```> pars_as
[1] 1.97635839 1.00000000 0.15907214 0.08137334
>
```

## Analysis – Best Fits

I’m a practitioner, which means that, though there are very technical methods for determining which distribution best fits the data, I am more interested in a back-of-the-envelope method that gets me most of the way there. For that, then, let’s rely on a Bayesian technique from Taleb’s Statistical Consequences of Fat Tails (p. 54). We replace “Gaussian” with “Distribution” in Taleb’s formula:

From here we can build a simple R function to capture this relationship.

```bayes.f <- function(prior,
prob_event_given_dist,
prob_event_given_non_distribution){

(prior * prob_event_given_dist) / (
(1-prior) * prob_event_given_non_distribution + prior * prob_event_given_dist )
}
```

We need to pick an observation that applies as the probability of our event, a priori.

```ecdf.f <- ecdf( coredata(btc) )
# Then the completed function looks like this
bayes.f( prior_gauss,
pnorm(-0.20,
mean = pars_gauss[1],
sd= pars_gauss[2]),
ecdf.f(-0.20))
```

And, now we can apply the function to a range of possible priors to find which distribution sticks out as the best. First, we look at daily bitcoin returns.

Very clearly, the alpha-stable distribution stands out as most likely. Indeed, even when you believe that the logistic distribution applies with 99% certainty, you must accept the alpha-stable distribution as the more likely so long as you expect it to apply with 25% certainty before you witnessed the event. And, as we can see, the Gaussian distribution is a terrible fit, no matter how much you believe it applies ahead of time.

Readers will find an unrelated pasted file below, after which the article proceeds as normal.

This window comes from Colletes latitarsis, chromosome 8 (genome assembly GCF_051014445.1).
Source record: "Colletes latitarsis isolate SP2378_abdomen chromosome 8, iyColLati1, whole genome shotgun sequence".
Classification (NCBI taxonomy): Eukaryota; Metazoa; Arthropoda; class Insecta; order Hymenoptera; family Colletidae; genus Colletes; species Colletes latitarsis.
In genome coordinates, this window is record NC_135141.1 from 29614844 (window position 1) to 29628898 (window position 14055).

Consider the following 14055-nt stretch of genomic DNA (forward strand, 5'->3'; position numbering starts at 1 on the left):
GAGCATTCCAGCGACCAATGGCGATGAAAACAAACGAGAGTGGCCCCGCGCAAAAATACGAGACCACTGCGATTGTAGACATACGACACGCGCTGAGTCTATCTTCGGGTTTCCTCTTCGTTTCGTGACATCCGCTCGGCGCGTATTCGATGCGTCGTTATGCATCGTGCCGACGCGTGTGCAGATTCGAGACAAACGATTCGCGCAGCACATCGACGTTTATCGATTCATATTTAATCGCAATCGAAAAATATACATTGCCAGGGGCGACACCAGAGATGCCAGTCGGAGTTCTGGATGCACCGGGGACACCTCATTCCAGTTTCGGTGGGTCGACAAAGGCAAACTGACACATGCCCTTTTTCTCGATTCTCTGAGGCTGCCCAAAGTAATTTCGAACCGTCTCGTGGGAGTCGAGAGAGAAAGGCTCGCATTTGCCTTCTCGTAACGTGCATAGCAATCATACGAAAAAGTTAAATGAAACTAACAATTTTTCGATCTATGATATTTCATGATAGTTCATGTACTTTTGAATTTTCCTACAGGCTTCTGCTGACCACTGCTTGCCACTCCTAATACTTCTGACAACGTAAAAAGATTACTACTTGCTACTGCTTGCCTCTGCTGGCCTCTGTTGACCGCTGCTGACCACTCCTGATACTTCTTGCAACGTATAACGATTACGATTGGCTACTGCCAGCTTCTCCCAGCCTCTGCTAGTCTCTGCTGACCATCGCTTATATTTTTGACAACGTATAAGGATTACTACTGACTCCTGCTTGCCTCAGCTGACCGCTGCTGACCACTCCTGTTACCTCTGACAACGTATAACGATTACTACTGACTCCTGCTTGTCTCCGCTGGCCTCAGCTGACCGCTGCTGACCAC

Things change, however, when we apply the same approach to monthly returns. For monthly returns, the logistic distribution appears to be the best fit for observing extreme events—even more fitting than the alpha-stable distribution. Unlike daily returns, Gaussian is not a bad model for monthly returns, all told.

## What this Means

Interestingly, for both traders and investors this is good news. Bitcoin is extremely volatile day-to-day, and traders who use an alpha-stable distribution to price BTC derivatives, for example, are likely to have an edge over those who use a more off-the-shelf Gaussian model (Black-Scholes assumes Gaussian). Or, for swing and momentum traders, understanding the dynamics and expectations for gains/losses is important for bet sizing.

However, for longer-term investors, BTC tends to average out to an approximately-Gaussian distribution at the monthly level. This means that long-term investors, through rebalancing, may be able to volatility-harvest BTC in their portfolios (that is, assuming rebalancing can occur with relative ease and low costs).